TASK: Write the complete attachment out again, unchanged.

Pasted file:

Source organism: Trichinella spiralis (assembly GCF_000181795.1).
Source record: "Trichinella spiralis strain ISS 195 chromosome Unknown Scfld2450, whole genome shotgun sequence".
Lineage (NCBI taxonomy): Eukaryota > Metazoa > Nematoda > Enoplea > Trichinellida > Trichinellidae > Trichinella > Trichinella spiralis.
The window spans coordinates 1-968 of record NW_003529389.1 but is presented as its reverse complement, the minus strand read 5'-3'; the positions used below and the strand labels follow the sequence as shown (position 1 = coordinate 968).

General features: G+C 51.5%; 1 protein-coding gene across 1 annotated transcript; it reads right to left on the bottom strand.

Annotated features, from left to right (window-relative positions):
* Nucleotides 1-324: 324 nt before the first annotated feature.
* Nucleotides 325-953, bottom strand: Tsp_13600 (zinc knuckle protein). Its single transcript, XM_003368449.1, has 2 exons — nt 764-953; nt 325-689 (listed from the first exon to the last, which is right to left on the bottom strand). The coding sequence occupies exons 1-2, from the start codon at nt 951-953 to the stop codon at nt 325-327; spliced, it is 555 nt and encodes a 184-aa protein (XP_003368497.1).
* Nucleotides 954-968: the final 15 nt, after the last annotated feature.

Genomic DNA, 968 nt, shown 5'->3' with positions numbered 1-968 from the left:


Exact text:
Source organism: Trichinella spiralis (assembly GCF_000181795.1).
Source record: "Trichinella spiralis strain ISS 195 chromosome Unknown Scfld2450, whole genome shotgun sequence".
Lineage (NCBI taxonomy): Eukaryota > Metazoa > Nematoda > Enoplea > Trichinellida > Trichinellidae > Trichinella > Trichinella spiralis.
The window spans coordinates 1-968 of record NW_003529389.1 but is presented as its reverse complement, the minus strand read 5'-3'; the positions used below and the strand labels follow the sequence as shown (position 1 = coordinate 968).

General features: G+C 51.5%; 1 protein-coding gene across 1 annotated transcript; it reads right to left on the bottom strand.

Annotated features, from left to right (window-relative positions):
* Nucleotides 1-324: 324 nt before the first annotated feature.
* Nucleotides 325-953, bottom strand: Tsp_13600 (zinc knuckle protein). Its single transcript, XM_003368449.1, has 2 exons — nt 764-953; nt 325-689 (listed from the first exon to the last, which is right to left on the bottom strand). The coding sequence occupies exons 1-2, from the start codon at nt 951-953 to the stop codon at nt 325-327; spliced, it is 555 nt and encodes a 184-aa protein (XP_003368497.1).
* Nucleotides 954-968: the final 15 nt, after the last annotated feature.

Genomic DNA, 968 nt, shown 5'->3' with positions numbered 1-968 from the left: